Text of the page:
Legal Marketing Magazine, Bigger Law Firm, Dissects Google’s Rater Guidelines
PUBLISHED BY: LFN Primary
In the feature article, “Dissecting Google’s Search Quality Rater Guidelines,” Ryan Conley gives an in-depth look into what Google wants in a website. In order to test the ability of its computer algorithms to push the best pages to the top of search results, Google needs humans to rate large numbers of websites. This is where the company’s evaluation program comes in, and the Guidelines teach evaluators how to rate website quality.
As Conley explains, law firms first need to understand that they are held to high standards. That is because they qualify as “Your Money or Your Life” sites, Google’s tongue-in-cheek name for websites that concern sensitive topics like law, finance and health. How then can law firms live up to these standards and achieve high placement in search results?
Three important characteristics are summed up in the acronym E-A-T: expertise, authoritativeness and trustworthiness. Evaluators are instructed to look for these characteristics, but are allowed to subjectively interpret what might indicate them. Conley provides examples of how to strike the right tone with readers.
Reputation is another important factor in determining page quality, and this factor is more objective. Evaluators are to seek out third-party reviews of companies whose pages they rate. While some attorneys may be reluctant to ask clients for reviews, their ability to make websites stand out is clear.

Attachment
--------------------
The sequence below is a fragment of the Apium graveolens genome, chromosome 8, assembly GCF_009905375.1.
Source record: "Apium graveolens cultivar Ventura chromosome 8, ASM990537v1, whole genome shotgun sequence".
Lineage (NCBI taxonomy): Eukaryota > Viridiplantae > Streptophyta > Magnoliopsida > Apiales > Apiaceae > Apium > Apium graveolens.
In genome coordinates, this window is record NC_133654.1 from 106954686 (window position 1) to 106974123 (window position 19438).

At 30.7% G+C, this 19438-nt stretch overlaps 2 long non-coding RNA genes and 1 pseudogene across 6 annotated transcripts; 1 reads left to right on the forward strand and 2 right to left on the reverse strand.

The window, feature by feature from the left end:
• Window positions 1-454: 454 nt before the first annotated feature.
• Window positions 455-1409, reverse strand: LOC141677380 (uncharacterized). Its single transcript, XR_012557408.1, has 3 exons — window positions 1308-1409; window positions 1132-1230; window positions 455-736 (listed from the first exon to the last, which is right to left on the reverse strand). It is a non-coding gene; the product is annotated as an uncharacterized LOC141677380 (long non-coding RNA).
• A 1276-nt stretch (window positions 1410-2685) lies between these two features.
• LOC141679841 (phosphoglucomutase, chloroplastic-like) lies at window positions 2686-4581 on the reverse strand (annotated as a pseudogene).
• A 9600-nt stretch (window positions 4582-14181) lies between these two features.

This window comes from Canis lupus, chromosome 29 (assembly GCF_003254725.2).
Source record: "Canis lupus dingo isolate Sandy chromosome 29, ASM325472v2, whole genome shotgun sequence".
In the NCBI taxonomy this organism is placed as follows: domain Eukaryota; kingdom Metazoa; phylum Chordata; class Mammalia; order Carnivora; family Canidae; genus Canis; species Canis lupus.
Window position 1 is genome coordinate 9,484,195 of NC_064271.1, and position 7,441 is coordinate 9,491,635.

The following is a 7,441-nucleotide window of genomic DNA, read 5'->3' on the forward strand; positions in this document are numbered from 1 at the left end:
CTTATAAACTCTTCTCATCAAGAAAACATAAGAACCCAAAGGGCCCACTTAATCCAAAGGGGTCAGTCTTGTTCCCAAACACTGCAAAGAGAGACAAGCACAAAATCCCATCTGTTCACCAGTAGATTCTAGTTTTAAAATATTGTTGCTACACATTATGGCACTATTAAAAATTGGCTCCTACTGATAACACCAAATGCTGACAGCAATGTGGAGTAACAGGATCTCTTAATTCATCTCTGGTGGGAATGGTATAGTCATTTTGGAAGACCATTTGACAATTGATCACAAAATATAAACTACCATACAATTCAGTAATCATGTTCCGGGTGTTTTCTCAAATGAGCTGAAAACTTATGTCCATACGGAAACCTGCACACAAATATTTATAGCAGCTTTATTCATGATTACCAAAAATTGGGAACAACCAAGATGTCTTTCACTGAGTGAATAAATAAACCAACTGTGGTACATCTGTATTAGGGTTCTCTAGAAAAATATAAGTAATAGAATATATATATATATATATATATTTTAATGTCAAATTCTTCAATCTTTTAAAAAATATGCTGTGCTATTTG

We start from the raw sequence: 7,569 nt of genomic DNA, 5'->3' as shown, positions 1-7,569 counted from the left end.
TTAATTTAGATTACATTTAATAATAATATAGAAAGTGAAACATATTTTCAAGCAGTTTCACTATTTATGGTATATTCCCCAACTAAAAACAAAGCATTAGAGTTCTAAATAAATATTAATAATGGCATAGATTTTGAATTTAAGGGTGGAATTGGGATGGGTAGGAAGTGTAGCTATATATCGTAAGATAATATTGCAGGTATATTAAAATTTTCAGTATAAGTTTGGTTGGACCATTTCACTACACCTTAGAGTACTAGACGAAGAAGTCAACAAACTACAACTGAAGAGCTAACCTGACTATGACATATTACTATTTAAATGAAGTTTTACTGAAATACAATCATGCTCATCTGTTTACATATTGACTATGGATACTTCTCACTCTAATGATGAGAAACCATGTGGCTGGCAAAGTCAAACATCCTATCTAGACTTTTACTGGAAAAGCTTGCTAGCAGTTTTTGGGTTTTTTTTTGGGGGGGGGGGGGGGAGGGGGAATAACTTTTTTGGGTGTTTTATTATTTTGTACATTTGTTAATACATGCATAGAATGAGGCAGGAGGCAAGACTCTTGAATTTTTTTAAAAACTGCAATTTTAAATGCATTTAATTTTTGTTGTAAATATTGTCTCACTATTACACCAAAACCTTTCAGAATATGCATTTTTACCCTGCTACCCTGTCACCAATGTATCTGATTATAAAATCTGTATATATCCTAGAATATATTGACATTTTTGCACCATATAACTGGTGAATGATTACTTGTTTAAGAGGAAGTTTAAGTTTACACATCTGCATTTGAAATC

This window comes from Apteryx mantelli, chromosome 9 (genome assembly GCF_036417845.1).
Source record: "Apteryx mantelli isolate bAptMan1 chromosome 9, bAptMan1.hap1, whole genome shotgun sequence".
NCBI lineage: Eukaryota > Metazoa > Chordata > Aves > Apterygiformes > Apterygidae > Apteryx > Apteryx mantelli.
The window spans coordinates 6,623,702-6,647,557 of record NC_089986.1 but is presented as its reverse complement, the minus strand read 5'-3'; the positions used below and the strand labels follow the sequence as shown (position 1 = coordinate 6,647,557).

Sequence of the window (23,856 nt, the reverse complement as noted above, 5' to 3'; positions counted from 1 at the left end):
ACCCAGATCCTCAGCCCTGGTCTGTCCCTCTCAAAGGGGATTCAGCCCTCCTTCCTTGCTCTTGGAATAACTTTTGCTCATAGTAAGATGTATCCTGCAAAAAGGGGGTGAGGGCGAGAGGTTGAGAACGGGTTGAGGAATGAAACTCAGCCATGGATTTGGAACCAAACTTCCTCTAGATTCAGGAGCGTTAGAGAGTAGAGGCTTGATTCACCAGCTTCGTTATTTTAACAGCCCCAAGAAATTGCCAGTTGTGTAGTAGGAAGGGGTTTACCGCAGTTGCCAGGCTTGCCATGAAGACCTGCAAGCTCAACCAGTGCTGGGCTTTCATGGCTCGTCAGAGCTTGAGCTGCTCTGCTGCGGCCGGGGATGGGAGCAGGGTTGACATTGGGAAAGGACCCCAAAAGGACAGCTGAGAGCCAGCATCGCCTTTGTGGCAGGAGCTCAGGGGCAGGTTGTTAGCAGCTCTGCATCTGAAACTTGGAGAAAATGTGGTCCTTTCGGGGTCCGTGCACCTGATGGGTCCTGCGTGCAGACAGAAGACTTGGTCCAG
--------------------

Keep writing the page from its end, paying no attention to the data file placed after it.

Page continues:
Google’s Guidelines emphasize the growing importance of smartphone and tablet users, who differ from desktop users in their search engine needs and their device capabilities. Conley provides an overview of design principles and specific methods for testing website performance on mobile devices.
To sum up, Conley explains that the publication of the Guidelines provides no surprises in the world of web development. Rather, they simply reinforce the notion that there are no shortcuts to good website development, and law firms need to approach the task with as much care as an important client’s case.